Emergent properties are familiar in both science and philosophy and they basically mean that the whole cannot be described solely by describing its parts. For example, we can talk about a snowflake by its chemical composition. A snowflake is comprised of nothing more than H2O in a solid state. However, describing the chemical bonds that create H2O does not describe a snowflake. The snowflake is something more specific than the chemical reactions of H2O, and thus a snowflake is an emergent property of H2O. Flocks of birds, molds, even societies are used as examples of emergence, where these things are different than the sum of the parts. 1
Materialists will then use this kind of description to say that the mind may be an emergent property of the brain. It exists because the brain's chemistry and electrical pathways are arranged in a specifically complex fashion. Just as the molecules of water or the grouping of people to form a city emerges as a new property that didn't exist in that entity's building blocks, so the mind emerges as a new property of the brain's makeup. Thus, they claim, the mind is a real property but it comes from the physical structure and function of the brain. No soul is required.
The Problems with EmergenceThe explanation sounds good, but there are several problems with the claim that the mind is emergent. First, in a complex system where new properties emerge, those new properties fall into the same domain as the system's constituent parts. In other words, any physical emergent system will produce emergent properties that can be described physically. Water may have properties that hydrogen and oxygen lack such as the ability to crystallize into a snowflake. However, a snowflake is still describable by using the chemical language of solid/liquid/gaseous states and crystalline structures. The components are physical and the new property is also physical. Likewise, cities emerge from groups of people getting together and choosing to live a certain way. People are sociological and cities are described sociologically.
The mind however produces mental properties. As we've said, mental properties are non-physical. Therefore there is still a difference in kind in the property one is trying to account for. How does one account for non-physical properties from purely physical substances?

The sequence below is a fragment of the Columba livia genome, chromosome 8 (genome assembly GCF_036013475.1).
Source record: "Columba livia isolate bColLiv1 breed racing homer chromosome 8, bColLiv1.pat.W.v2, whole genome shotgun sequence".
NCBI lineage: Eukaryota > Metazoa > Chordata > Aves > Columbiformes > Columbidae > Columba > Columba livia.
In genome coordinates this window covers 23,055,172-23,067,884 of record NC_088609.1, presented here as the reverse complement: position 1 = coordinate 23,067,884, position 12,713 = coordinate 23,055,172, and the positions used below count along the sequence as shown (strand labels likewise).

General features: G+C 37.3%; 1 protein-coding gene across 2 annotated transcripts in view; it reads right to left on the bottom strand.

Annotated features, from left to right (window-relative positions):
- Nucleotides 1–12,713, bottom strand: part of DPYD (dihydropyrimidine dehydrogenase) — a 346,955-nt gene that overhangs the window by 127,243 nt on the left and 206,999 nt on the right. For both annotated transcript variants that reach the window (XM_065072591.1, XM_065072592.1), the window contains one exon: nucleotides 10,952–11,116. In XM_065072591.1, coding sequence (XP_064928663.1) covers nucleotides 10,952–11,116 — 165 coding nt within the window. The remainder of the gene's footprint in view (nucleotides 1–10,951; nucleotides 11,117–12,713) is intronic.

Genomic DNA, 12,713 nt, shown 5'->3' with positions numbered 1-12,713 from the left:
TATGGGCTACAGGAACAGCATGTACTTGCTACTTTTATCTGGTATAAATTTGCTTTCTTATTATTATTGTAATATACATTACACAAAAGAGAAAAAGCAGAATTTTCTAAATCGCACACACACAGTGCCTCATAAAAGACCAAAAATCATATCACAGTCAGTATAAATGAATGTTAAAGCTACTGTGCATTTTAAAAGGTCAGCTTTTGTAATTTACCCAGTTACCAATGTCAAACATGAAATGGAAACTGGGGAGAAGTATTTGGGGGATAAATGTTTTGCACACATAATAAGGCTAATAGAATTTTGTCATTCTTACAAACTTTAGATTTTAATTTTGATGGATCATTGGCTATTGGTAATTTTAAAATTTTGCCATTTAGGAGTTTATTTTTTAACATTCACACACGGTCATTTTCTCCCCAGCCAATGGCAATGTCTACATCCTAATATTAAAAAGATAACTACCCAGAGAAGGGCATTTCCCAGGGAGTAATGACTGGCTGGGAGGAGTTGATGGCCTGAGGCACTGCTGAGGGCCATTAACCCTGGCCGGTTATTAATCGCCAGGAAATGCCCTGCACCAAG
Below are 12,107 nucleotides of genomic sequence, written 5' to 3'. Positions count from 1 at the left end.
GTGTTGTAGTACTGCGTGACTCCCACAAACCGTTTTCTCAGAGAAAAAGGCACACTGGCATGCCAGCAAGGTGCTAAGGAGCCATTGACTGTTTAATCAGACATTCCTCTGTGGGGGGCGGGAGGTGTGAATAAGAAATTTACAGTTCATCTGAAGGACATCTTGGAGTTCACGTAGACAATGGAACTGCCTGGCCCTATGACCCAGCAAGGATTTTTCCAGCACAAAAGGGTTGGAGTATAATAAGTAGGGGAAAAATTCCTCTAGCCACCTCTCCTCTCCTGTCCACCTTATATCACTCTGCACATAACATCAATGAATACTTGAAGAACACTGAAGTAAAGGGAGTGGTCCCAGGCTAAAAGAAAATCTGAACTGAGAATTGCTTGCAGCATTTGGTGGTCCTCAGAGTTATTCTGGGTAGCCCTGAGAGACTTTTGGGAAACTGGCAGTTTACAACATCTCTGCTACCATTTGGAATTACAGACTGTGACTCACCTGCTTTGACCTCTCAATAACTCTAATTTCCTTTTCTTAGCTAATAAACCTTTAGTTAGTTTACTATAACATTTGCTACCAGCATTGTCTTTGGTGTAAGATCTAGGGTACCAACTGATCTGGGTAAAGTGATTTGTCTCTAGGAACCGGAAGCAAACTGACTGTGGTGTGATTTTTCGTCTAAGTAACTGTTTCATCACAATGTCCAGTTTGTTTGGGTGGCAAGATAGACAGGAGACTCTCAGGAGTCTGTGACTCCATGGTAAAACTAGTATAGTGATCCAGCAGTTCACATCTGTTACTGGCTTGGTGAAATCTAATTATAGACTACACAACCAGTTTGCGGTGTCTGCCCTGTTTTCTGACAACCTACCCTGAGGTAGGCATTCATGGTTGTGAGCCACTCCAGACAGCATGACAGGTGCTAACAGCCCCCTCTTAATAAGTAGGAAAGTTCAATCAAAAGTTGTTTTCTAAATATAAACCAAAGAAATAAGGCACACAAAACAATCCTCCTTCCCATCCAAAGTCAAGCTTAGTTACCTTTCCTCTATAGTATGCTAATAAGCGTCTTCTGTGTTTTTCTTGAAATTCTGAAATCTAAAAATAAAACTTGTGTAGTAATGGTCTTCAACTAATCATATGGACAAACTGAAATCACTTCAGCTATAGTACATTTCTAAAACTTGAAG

Secondly, emergence runs into the problem of impotence. J.P. Moreland notes that if the complexity of the brain produces a mind "like fire produces smoke or the structure of hydrogen and oxygen I water 'produce' wetness," then the mind is nothing more than an effect of the brain and it therefore has no causal powers. J.P. writes that if this was the case, "mental states are byproducts of the brain, but they are causally impotent. Mental states merely 'ride' on top of the events in the brain." 2
If this is true, then we cannot change our minds, really. We can only dance to the electro-chemical reactions that are happening in our heads. In other words, we have no free will whatsoever! We are simply victims to whatever processes our body and any outside events that we come in contact with cause. We are not making decisions, but our brains, like so many dominoes falling in a row, are just following the rules of chemistry and physics. The mind is simply the smoke, but it's the fire of neurons in the brain that's doing all the work.
The self-refuting nature of a material view of selfBecause a purely material origin for the mind leads to determinism, such a description can be seen as contradictory. J.P. quotes from H.P. Owen who says:
Determinism is self-stultifying. If my mental processes are totally determined, I am totally determined either to accept or reject determinism. But if the sole reason for my believing or not believing X is that I am causally determined to believe it I have no ground for holding that my judgment is true or false.3I think Owen and Moreland are right here. Much like the argument from reason, trying to relegate our conscious awareness to the physical becomes a fool's errand of determinism and contradiction. Such suggestions really don't explain why unique properties of the mind exist and it leads us to conclude that no one really makes any free choices. That's an awful lot to give away in order to escape the necessity of the soul.
2. Moreland, J.P. and William Lane Craig. Philosophical Foundations for a Christian Worldview. Downer's Grove, Il.: InterVarsity Press, 2003.240.
3. Ibid. 241.